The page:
Nigeria’s anti-corruption agency have seized property belonging to Shehu Dikko, who was vice-president of the Nigeria Football Federation, NFF, until last month.
The house in the capital, Abuja, is one of several properties previously seized from former officials of the NFF, including president Amaju Pinnick, during a wide-ranging corruption probe in 2019.
The Independent Corrupt Practices and Other Related Offences Commission confirmed the seizure of Dikko’s property in a published advertisement in two national newspapers.
“The Commission is of the opinion based on the aforementioned investigation that this immovable property owned by Dikko is excessive having regard to his present and past emoluments and all other circumstances,” the ICPC statement said.
Back in 2019, the ICPC told BBC Sport Africa it was looking into a wide-ranging claims over how money meant for football development had allegedly disappeared.
Dikko, who became NFF vice-president in 2015 and who doubled as the former chairman of the Nigeria’s top division, has hit back, with his legal representatives saying the allegations made against their client come with no evidence that any crime took place.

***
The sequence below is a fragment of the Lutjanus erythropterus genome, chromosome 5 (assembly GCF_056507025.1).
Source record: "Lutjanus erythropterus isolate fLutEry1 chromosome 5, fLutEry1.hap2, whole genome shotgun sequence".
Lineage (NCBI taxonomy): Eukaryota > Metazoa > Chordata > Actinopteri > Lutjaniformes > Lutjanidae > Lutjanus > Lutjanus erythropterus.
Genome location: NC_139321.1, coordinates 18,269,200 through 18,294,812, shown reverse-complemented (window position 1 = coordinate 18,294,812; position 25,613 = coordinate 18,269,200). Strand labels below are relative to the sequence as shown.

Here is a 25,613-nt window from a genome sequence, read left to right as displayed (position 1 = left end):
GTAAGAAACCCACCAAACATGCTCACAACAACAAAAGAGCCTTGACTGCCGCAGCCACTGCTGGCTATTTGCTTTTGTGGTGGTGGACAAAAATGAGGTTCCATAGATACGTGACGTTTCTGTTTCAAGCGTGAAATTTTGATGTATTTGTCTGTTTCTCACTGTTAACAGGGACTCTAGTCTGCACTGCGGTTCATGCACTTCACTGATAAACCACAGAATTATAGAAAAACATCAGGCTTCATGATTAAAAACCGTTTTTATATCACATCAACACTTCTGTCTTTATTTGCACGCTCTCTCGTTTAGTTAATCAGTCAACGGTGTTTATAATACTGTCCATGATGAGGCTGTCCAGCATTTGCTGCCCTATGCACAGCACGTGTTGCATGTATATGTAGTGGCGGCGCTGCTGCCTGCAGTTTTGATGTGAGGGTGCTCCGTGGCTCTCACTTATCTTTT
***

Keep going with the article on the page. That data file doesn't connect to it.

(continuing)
“This unfair media trial has been going on since 2019 when the ICPC published notices in newspapers for seizure of my client’s and his colleagues’ assets without any court order to back the forfeiture of my client’s assets nor inviting our clients to explain,” said Mohammed Sani Katu.
“We immediately engaged the ICPC and they invited our client to provide documents on the properties and he honoured and provided all proofs to show that all his assets are legitimate.
“Fundamentally, the fact is that my client own the properties long before he joined NFF in 2015,” Katu told BBC Sport Africa.
Katu insists that the case should have been thrown out by now, after saying the ICPC’s case was removed from the court rooms two years ago.
“In March 2020, the ICPC went to court to apply to withdraw the case as they were unable to provide any evidence on the properties that they say are illegally acquired,” Katu continued.
“The court duly struck out the matter on March 4 2020. This ought to have ended all issue.
“The court clearly affirmed that all the properties were owned long before our client got to the NFF and no substantive facts or prima facie evidence were supplied.”
The NFF, which receives its funding from the Nigerian government, has often been the subject of investigations as different anti-graft agencies probe how money meant for football development allegedly disappeared.
A source at the ICPC said the agency is still investigating Pinnick, former NFF first vice-president Seyi Akinwunmi, board member Yusuf Ahmed Fresh and general secretary Mohammed Sanusi.Follow us on social media